Arts Blog

How Instruments Are Built

Early musical instruments were designed in the same manner as many other great inventions: by accident. After realizing that ordinary objects could create fascinating melodies, our earliest innovators began testing, shaping, and playing the tangible world around us. Their historic creations have evolved into the unique medleys of science, engineering, and art that exist today.

Below, we’ll peel back the curtain and explore how several of these modern instruments are made!

Grand Pianos

Man building grand piano

Shaping grand pianos at Steinway & Sons Co.

Grand pianos are known for producing a rich, layered sound, and the physical instruments themselves are no different. Building a grand piano begins with eighteen layers of wood, which are dried for up to 2 years, bent, and glued together to create the frame’s iconic curvature. Meanwhile, hundreds of pins are nailed onto the soundboard, a “diaphragm” that amplifies vibration, to hold the steel strings in place. All together, these strings carry about 20 tons of tension, equivalent to the weight of 14 cars. This tension is manually applied with a tuning wrench.

Although ivory was once used to make the 52 white piano keys, all 88 keys are now sourced from either wood or plastic. When a key is pressed, a hammer strikes the corresponding string from below to produce sound. Strings in the lower range of the piano are heavier, which produces a lower pitch. Technicians carefully balance the keys with counterweights to ensure that the keyboard will feel comfortable for a future pianist. Finally, these components are assembled and painted. Every grand piano takes over a year to complete, but the resulting decades of joy and musicianship are well worth the challenge. Watch these steps come together at Steinway & Sons in the video below.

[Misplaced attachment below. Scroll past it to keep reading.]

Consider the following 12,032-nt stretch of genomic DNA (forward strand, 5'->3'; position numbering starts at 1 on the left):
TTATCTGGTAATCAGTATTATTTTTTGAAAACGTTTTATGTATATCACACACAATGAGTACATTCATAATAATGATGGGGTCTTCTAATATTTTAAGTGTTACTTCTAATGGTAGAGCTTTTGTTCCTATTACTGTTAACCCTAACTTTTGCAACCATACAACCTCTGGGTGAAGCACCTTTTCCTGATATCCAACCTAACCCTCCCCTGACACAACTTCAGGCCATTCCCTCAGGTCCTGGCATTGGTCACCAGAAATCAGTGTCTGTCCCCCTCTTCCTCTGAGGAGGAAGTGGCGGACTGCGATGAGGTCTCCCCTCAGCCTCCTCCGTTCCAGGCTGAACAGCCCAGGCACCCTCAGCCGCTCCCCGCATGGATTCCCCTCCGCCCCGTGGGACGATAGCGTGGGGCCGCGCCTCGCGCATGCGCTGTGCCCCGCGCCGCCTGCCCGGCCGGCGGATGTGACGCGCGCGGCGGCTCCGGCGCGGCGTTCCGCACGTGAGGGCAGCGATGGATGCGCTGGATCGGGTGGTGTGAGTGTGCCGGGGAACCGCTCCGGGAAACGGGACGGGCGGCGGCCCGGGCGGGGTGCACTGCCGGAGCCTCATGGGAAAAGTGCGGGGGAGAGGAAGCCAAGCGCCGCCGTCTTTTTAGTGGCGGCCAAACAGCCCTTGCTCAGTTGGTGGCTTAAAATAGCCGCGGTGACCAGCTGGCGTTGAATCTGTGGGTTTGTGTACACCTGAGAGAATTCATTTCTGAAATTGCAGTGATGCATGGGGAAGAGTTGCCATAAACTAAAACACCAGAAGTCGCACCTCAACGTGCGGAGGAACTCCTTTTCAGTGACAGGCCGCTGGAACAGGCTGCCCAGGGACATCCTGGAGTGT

Making a Model B Grand Piano, Courtesy of Steinway


Man shaping Yamaha Tuba

Building tubas at Yamaha Co.

Looking for the tuba section in any orchestra, you’ll find that it’s hard to miss. These brass instruments are characterized by their large size, deep sounds, and shiny surfaces. Yet as heavy as tubas appear to be, these instruments are only about 25 to 30 pounds, a result of their light copper and zinc alloy composition. The valves, mouthpiece, bell, and main body are all manufactured in this metal separately. To construct the body, a tube of brass is heated, molded by machinery, and periodically soaked in acid to remove oxide formed by the heating process. The brass is bent in a design that helps establish its classic tone. Spinning and hammering methods are used to flare the bell.

Then, valves and pistons are connected. When these valves are opened, the flow of air through the horn changes, and the pitch shifts. The mouthpiece is made from molten metal cooled under pressure. A tubist uses both their mouth and instrument valves to switch from note to note. At last, the finished tuba is cleaned, polished, and electroplated with a silver or gold alloy to add individualization and personality. Wessex Tubas presents their manufacturing process in the following video.

Making a Tuba, Courtesy of Wessex Tubas


Man building clarinets at Herbert Neureiter in Austria

Building clarinets at Herbert Neureiter, Austria

Clarinets come in different shapes and sizes, but the most common B-flat soprano clarinet includes five parts: the mouthpiece, barrel, upper joint, lower joint, and bell. The mouthpiece is produced from a hard rubber called ebonite. Although the bodies of student instruments are typically made of artificial resin, professional instruments are shaped from heavy African blackwood.